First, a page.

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This is a reference to the question posted by Govind Prajapat Refraction of light through a slab of variable refractive index

A monochromatic light wave is incident normally on a glass slab of thickness 𝑑, as shown in the figure. The refractive index of the slab increases linearly from 𝑛1 to 𝑛2 over the height β„Ž. Which of the following statement(s) is(are) true about the light wave emerging out of the slab? enter image description here

(A) It will deflect up by an angle tan-1[(n22-n12)d/2h]

(B) It will deflect up by an angle tan-1[(n2-n1)d/h]

(C) It will not deflect.

(D) The deflection angle depends only on (𝑛2 βˆ’ 𝑛1 ) and not on the individual values of 𝑛1 and 𝑛2.

In the answer by Stevan V. Saban https://physics.stackexchange.com/q/805443, he has mentioned that the individual rays slow down causing the wavefront to deviate, what is the difference between deviation of the rays and the wavefront?

Furthermore, wouldn't these individual rays deviate as seen when you apply Snell's law at each interface through which the rays pass:

enter image description here

$$\cos(\theta + d\theta)(\mu+d\mu)= cos(\theta)\mu$$

$$(\cos(\theta)\cos(d\theta) - \sin(\theta)\sin(d\theta))(\mu + d\mu) = \cos(\theta)\mu $$

$$\mu\cos(\theta)(1-cos(d\theta)) + \sin(\theta)\sin(d\theta)(\mu + d\mu) - \cos(\theta)\cos(d\theta)d\mu = 0$$

Dividing by $d\theta$ , where $d\theta$ and $d\mu$ tend to 0, we get: $$\mu\sin(\theta) - \cos(\theta)\frac{d\mu}{d\theta} = 0$$

Solving this differential equation we get $\lambda \sec(\theta) = \mu$, where lambda depends on where the ray enters the slab.

Further $\tan(\theta) = \frac{dy}{dx}$

Hence,we get the relation: $$ \lambda \sqrt{(\frac{dy}{dx})^2 + 1} = \mu(y) $$

This gives the trajectory of individual rays which I don't think lead to the same resultant rays exiting out of the slab as obtained by Stevan V. Saban https://physics.stackexchange.com/q/805443,

Why is there a difference? Do the individual rays really deviate in the slab? If not why can we not apply Snell's law in this form in the analysis?

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In a homogeneous medium a wavefront is at right angles to a ray.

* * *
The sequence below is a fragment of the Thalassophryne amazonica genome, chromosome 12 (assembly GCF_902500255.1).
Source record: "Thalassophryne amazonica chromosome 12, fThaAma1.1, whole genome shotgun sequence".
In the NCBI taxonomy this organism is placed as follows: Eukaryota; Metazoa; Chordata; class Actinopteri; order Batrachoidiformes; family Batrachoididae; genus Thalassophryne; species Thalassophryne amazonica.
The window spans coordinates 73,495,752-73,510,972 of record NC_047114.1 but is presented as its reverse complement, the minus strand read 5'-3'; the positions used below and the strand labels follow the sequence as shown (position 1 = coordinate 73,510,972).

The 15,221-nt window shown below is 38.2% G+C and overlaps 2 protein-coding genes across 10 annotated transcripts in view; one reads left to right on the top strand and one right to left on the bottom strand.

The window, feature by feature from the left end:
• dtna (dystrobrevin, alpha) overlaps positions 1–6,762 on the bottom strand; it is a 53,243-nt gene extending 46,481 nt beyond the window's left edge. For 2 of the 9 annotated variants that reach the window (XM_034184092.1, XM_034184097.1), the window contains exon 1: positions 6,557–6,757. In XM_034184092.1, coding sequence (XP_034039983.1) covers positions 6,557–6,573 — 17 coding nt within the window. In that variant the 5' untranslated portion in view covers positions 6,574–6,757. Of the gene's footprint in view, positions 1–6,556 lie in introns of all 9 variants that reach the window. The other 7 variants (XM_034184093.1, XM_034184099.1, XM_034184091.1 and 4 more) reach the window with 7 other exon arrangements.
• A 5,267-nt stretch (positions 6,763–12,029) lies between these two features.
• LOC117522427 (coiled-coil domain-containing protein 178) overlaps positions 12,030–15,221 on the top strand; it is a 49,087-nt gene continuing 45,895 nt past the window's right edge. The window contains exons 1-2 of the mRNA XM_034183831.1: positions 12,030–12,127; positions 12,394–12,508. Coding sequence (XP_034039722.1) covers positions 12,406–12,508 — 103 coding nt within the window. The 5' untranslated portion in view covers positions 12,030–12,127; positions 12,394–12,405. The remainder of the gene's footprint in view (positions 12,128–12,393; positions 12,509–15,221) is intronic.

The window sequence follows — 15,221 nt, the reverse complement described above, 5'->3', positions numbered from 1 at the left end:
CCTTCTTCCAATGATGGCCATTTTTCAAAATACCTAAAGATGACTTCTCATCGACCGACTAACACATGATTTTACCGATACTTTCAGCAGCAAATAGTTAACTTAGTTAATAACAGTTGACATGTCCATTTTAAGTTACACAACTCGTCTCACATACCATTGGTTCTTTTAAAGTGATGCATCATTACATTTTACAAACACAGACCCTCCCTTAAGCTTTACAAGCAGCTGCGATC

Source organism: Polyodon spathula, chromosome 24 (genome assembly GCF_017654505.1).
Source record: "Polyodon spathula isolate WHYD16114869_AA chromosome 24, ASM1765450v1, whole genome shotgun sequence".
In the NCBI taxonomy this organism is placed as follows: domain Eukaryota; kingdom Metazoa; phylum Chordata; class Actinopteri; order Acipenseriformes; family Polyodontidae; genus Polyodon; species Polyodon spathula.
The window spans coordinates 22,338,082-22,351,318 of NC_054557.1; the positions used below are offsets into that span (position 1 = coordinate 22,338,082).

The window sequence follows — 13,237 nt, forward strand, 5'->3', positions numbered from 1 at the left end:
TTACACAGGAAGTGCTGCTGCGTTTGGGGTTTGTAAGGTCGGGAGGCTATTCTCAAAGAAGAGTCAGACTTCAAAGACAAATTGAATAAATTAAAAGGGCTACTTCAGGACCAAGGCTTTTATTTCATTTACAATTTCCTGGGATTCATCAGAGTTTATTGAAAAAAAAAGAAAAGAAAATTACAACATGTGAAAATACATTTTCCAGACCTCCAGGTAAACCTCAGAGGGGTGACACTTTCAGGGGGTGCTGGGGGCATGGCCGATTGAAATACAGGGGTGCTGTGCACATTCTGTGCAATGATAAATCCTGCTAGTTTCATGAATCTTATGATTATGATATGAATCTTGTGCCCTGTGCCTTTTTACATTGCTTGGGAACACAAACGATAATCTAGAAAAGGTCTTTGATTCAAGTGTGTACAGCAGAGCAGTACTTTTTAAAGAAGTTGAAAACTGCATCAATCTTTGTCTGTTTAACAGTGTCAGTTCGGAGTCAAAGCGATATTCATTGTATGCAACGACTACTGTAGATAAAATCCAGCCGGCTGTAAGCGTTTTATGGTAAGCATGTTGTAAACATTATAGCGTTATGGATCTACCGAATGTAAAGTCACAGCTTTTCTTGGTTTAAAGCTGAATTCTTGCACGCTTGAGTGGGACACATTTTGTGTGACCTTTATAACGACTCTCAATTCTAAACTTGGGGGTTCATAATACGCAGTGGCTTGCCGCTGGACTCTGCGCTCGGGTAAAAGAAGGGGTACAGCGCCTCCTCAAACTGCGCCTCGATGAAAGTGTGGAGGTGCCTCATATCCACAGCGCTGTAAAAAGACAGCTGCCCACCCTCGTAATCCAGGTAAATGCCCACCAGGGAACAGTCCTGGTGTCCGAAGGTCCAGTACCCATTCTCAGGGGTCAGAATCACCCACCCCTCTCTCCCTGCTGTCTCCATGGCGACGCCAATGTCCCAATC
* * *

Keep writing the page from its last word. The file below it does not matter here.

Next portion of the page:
In this problem the medium is inhomogeneous so you should not necessarily expect a ray and wavefront to be at right angles to one another.

A ray is infinitely thin and is along the direction of energy transfer.

A wavefront is a surface (line in two dimensions) representing corresponding points of a wave that vibrate in phase.
So it could be a line along peaks, or a line along troughs, etc.

If an (infinitely thin) ray enters the surface mentioned in the problem along a normal to the surface it will travel undeviated through the block and emerge from the other surface undeviated, the rays are straight lines.

enter image description here

$ACE$ is a wavefront and lets at say at time equal zero $ACE$ are crests.

Each crest travels towards the block and reaches the block after a time $\frac Xc$ where $c$ is the speed of light in air.

The wavefront $ACE$ has moved to the edge of the block with rays and wavefronts perpendicular to one another as there has been no change in the medium.

The time it takes each of the rays to travel through the block is $\frac {d\,n_2}{c},\,\frac {d\,n}{c},,\,\frac {d\,n_1}{c},$ and so the crests emerge out of the block at different times and continue onward into the air still travelling in the same direction.

At a time $t = \frac Xc+\frac {d\,n_2}{c}+\frac {x_2}{c}=\frac Xc+\frac {d\,n}{c}+\frac {x}{c}=\frac Xc+\frac {d\,n_1}{c}+\frac {x_1}{c}$ the crests have travelled distances as shown in the diagram and the line $BDF$ represents a new wavefront (a line along which all the waves are crests).

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  • $\begingroup$ "and so the crests emerge out of the block at different times and continue onward into the air still travelling in the same direction." After emerging out of the slab, the rays are no longer perpendicular to the wavefront? i.e. no light energy is received if a solar panel is kept parallel to the new wavefront and towards the direction of travel of these new wavefronts but not intercepting the original rays? Or is the ray always perpendicular to the wavefront? $\endgroup$
    – soccerer
    Apr 9 at 6:53
  • $\begingroup$ Aren't all rays perpendicular to the wavefront? If there was a "component" of the ray parallel to the wavefront, then wouldn't the immediate neighbours be in a different phase contradicting the fact that they are in same phase by definition of a wavefront? $\endgroup$
    – soccerer
    Apr 9 at 17:10

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